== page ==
The Queen's Health Care

May 14, 2009 3:57 pm ET — Melinda Warner

"The right to healthcare is as fundamental as the right to education; the question is not whether but how that right is respected."

Despite Recurring Arguments To The Contrary, The Health Care Systems In Great Britain And Canada Are Not Despised By Every Citizen

As the health care debate continues, the false cries of "socialized medicine" and misleading jibes about a "government takeover" of health care are increasingly repeated by those opposed to the President's commitment to providing a public plan option to help the millions of uninsured Americans purchase coverage.

In addition to the ads falsely telling viewers that Obama's health care reform will lead to excessive government control, Rick Scott's Conservatives for Patients' Rights (CPR) is airing ads filled with patients telling their personal horrific experiences with the health care systems in Great Britain and Canada.  But he is not exposing the satisfaction many citizens of those countries have regarding the health care they receive. 

Maria Margaronis, a contributing editor at The Nation, wrote a frank piece on the state of health care in Great Britain, saying: "When I talk to American friends about what we have here--especially those who live without decent insurance--they stare in disbelief. Don't be put off by the horror stories. Yes, the NHS sometimes fails people. It needs reform, and money. But most of the time it does a fantastic job--and it does it for everyone."

Like most British people, I have a love-hate relationship with the NHS, which definitely has its problems. There can be long waiting times for diagnosis and surgery; there is the so-called "post-code lottery," which means that treatment (especially cancer treatment) varies a lot depending on where you live. The bureaucracy's complexity is legendary. Expensive and potentially life saving or life extending drugs are not available to everyone who needs them. Hospitals are understaffed; MRSA infections are an ongoing issue.

But in the 14 years we've lived in London, members of my family have had, without a single bill: two hospital births, one attended by midwives in a birthing pool, the other requiring weekly scans by a top fetal medicine specialist; child development checks and vaccinations; lithotripsy for kidney stones; a tonsillectomy; physiotherapy for a broken arm; annual consultations for a chronic chest condition; and countless GP appointments for minor ailments in and out of hours, as well as free medicines and eye exams for the children. The practitioners and staff we have dealt with have been, almost without exception, professional, dedicated, overworked, and very kind. (I'll never forget the vigilant theatre nurse who watched our daughter wake up from a general anaesthetic.) The doctors we see often roll their eyes at the frustrations of the system, but they also know how to get the best from it for their patients. I have never once felt that cost was a factor in the treatments we were offered--though I know this might be different in some cases. Given the choice between an NHS teaching hospital and one that's run for profit, I know which I'd choose every time.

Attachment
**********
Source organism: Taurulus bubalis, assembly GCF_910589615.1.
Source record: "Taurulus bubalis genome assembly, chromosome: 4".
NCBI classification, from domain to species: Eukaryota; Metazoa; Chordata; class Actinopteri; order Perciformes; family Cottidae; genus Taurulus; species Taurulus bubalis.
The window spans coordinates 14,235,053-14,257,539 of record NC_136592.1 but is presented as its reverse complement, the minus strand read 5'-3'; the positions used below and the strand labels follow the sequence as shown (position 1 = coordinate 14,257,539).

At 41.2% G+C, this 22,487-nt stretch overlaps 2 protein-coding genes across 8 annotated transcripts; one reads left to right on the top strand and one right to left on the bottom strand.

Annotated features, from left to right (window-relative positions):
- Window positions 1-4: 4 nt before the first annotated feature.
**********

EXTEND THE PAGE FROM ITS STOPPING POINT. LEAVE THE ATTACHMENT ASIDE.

British politicians and commentators endlessly debate the future of the health service, which celebrated its 60th birthday last year: how to finance and manage it, how to make it more responsive to patients, how to pay for new generation medicines and techniques and meet the needs of an aging population. But even the Tory leader (and probable next prime minister) David Cameron has pledged to keep it free at the point of use. (His severely disabled son, who died earlier this year, was cared for by the service.) The right to healthcare is as fundamental as the right to education; the question is not whether but how that right is respected. When I talk to American friends about what we have here--especially those who live without decent insurance--they stare in disbelief. Don't be put off by the horror stories. Yes, the NHS sometimes fails people. It needs reform, and money. But most of the time it does a fantastic job--and it does it for everyone.

In an open letter to President Obama, Michael McBane of the Canadian Health Coalition (CHC) wrote that Canada spends 5% less on health care than the U.S. and its citizens live three years longer.

Mr. President, we know that you are deeply concerned about the 46 million Americans who have no medical coverage. We're proud to say that Canada covers every Canadian citizen. Canadians live 3 years longer than Americans, and our infant mortality rate is 20% lower. Canada spends 10% of its GDP on health care, compared to 15.3% in the United States, yet we generally get more services. Economically, Canada's public health system dramatically reduces costs for business, particularly the hard-hit manufacturing sectors, because of higher prices and administrative costs in the primarily private U.S. system.

 Canadians recognize our system can always be improved, but they overwhelmingly want public sector improvements, not for-profit private companies taking our scarce health care dollars. Our two countries need to stand together to strengthen public health care across the border and to protect the right to public health care from financially motivated doctors and insurance companies.

The health care system in America needs to be reformed, no question.  But it is a waste of time for groups like CPR to continually bring up incomplete pictures of what health care is like in other countries. 

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